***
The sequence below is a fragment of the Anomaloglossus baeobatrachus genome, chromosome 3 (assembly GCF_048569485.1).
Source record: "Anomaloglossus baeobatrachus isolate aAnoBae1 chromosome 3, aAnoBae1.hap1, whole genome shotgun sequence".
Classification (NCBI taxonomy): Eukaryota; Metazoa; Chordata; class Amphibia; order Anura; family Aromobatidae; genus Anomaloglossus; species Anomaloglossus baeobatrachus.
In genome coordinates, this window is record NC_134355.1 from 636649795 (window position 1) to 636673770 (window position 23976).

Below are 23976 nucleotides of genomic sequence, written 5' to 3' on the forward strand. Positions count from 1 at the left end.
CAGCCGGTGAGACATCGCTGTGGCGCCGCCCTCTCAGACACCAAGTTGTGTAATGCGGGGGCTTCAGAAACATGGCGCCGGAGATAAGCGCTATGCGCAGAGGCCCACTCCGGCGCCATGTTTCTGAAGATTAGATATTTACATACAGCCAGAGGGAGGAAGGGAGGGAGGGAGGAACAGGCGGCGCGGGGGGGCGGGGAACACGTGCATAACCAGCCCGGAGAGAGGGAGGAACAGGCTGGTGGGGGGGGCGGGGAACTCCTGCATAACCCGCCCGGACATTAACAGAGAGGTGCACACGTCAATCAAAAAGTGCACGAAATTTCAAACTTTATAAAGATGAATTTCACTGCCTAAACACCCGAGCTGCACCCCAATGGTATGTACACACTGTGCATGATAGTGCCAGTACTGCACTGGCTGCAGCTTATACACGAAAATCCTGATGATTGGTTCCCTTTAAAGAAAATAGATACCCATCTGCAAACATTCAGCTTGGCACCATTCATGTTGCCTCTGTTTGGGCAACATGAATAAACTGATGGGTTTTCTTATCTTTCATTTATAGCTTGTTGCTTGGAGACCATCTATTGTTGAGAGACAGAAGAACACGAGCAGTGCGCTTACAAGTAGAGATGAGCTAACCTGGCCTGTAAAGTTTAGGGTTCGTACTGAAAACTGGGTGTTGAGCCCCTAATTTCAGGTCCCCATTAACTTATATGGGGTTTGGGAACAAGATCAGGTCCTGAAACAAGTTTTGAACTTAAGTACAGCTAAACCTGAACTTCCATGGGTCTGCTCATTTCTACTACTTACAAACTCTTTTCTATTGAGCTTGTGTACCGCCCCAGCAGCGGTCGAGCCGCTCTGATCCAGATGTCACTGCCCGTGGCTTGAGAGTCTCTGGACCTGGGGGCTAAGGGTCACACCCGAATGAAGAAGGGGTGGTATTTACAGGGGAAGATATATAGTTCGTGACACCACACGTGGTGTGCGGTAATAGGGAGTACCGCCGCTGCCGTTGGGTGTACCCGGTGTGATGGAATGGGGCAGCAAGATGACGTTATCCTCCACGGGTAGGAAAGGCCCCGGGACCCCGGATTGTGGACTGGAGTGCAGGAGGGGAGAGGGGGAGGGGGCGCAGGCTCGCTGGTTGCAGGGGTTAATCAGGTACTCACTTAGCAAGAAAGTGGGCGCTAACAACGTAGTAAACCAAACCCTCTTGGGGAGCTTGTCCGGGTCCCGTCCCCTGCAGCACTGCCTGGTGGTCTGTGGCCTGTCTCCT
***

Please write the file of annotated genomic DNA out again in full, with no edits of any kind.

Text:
The sequence below is a fragment of the Anomaloglossus baeobatrachus genome, chromosome 3 (assembly GCF_048569485.1).
Source record: "Anomaloglossus baeobatrachus isolate aAnoBae1 chromosome 3, aAnoBae1.hap1, whole genome shotgun sequence".
Classification (NCBI taxonomy): Eukaryota; Metazoa; Chordata; class Amphibia; order Anura; family Aromobatidae; genus Anomaloglossus; species Anomaloglossus baeobatrachus.
In genome coordinates, this window is record NC_134355.1 from 636649795 (window position 1) to 636673770 (window position 23976).

Below are 23976 nucleotides of genomic sequence, written 5' to 3' on the forward strand. Positions count from 1 at the left end.
CAGCCGGTGAGACATCGCTGTGGCGCCGCCCTCTCAGACACCAAGTTGTGTAATGCGGGGGCTTCAGAAACATGGCGCCGGAGATAAGCGCTATGCGCAGAGGCCCACTCCGGCGCCATGTTTCTGAAGATTAGATATTTACATACAGCCAGAGGGAGGAAGGGAGGGAGGGAGGAACAGGCGGCGCGGGGGGGCGGGGAACACGTGCATAACCAGCCCGGAGAGAGGGAGGAACAGGCTGGTGGGGGGGGCGGGGAACTCCTGCATAACCCGCCCGGACATTAACAGAGAGGTGCACACGTCAATCAAAAAGTGCACGAAATTTCAAACTTTATAAAGATGAATTTCACTGCCTAAACACCCGAGCTGCACCCCAATGGTATGTACACACTGTGCATGATAGTGCCAGTACTGCACTGGCTGCAGCTTATACACGAAAATCCTGATGATTGGTTCCCTTTAAAGAAAATAGATACCCATCTGCAAACATTCAGCTTGGCACCATTCATGTTGCCTCTGTTTGGGCAACATGAATAAACTGATGGGTTTTCTTATCTTTCATTTATAGCTTGTTGCTTGGAGACCATCTATTGTTGAGAGACAGAAGAACACGAGCAGTGCGCTTACAAGTAGAGATGAGCTAACCTGGCCTGTAAAGTTTAGGGTTCGTACTGAAAACTGGGTGTTGAGCCCCTAATTTCAGGTCCCCATTAACTTATATGGGGTTTGGGAACAAGATCAGGTCCTGAAACAAGTTTTGAACTTAAGTACAGCTAAACCTGAACTTCCATGGGTCTGCTCATTTCTACTACTTACAAACTCTTTTCTATTGAGCTTGTGTACCGCCCCAGCAGCGGTCGAGCCGCTCTGATCCAGATGTCACTGCCCGTGGCTTGAGAGTCTCTGGACCTGGGGGCTAAGGGTCACACCCGAATGAAGAAGGGGTGGTATTTACAGGGGAAGATATATAGTTCGTGACACCACACGTGGTGTGCGGTAATAGGGAGTACCGCCGCTGCCGTTGGGTGTACCCGGTGTGATGGAATGGGGCAGCAAGATGACGTTATCCTCCACGGGTAGGAAAGGCCCCGGGACCCCGGATTGTGGACTGGAGTGCAGGAGGGGAGAGGGGGAGGGGGCGCAGGCTCGCTGGTTGCAGGGGTTAATCAGGTACTCACTTAGCAAGAAAGTGGGCGCTAACAACGTAGTAAACCAAACCCTCTTGGGGAGCTTGTCCGGGTCCCGTCCCCTGCAGCACTGCCTGGTGGTCTGTGGCCTGTCTCCT